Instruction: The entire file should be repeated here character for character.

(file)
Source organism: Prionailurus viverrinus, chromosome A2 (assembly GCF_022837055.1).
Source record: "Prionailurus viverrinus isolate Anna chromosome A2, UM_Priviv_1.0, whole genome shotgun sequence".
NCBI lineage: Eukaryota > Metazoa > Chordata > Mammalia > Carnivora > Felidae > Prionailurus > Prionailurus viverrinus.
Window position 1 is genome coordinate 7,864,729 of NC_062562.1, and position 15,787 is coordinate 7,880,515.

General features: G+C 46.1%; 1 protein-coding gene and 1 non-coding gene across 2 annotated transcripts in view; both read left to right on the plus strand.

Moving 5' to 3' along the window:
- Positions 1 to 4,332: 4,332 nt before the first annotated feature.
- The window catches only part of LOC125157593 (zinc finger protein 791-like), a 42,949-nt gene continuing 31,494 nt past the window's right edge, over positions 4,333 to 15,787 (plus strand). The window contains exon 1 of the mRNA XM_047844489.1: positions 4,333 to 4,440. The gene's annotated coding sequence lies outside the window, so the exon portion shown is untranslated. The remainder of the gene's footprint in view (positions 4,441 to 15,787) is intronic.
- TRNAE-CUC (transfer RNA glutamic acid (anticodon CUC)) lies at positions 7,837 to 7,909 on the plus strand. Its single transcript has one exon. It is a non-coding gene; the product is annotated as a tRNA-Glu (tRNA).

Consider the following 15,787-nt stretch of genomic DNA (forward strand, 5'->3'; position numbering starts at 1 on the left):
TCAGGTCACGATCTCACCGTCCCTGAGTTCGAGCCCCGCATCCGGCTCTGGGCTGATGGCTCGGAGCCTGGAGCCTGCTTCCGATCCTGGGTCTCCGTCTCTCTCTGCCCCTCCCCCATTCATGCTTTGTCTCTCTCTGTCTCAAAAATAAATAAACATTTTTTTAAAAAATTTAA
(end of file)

Source organism: Prionailurus viverrinus, chromosome A2 (assembly GCF_022837055.1).
Source record: "Prionailurus viverrinus isolate Anna chromosome A2, UM_Priviv_1.0, whole genome shotgun sequence".
NCBI lineage: Eukaryota > Metazoa > Chordata > Mammalia > Carnivora > Felidae > Prionailurus > Prionailurus viverrinus.
Window position 1 is genome coordinate 7,864,729 of NC_062562.1, and position 15,787 is coordinate 7,880,515.

General features: G+C 46.1%; 1 protein-coding gene and 1 non-coding gene across 2 annotated transcripts in view; both read left to right on the plus strand.

Moving 5' to 3' along the window:
- Positions 1 to 4,332: 4,332 nt before the first annotated feature.
- The window catches only part of LOC125157593 (zinc finger protein 791-like), a 42,949-nt gene continuing 31,494 nt past the window's right edge, over positions 4,333 to 15,787 (plus strand). The window contains exon 1 of the mRNA XM_047844489.1: positions 4,333 to 4,440. The gene's annotated coding sequence lies outside the window, so the exon portion shown is untranslated. The remainder of the gene's footprint in view (positions 4,441 to 15,787) is intronic.
- TRNAE-CUC (transfer RNA glutamic acid (anticodon CUC)) lies at positions 7,837 to 7,909 on the plus strand. Its single transcript has one exon. It is a non-coding gene; the product is annotated as a tRNA-Glu (tRNA).

Consider the following 15,787-nt stretch of genomic DNA (forward strand, 5'->3'; position numbering starts at 1 on the left):
TCAGGTCACGATCTCACCGTCCCTGAGTTCGAGCCCCGCATCCGGCTCTGGGCTGATGGCTCGGAGCCTGGAGCCTGCTTCCGATCCTGGGTCTCCGTCTCTCTCTGCCCCTCCCCCATTCATGCTTTGTCTCTCTCTGTCTCAAAAATAAATAAACATTTTTTTAAAAAATTTAA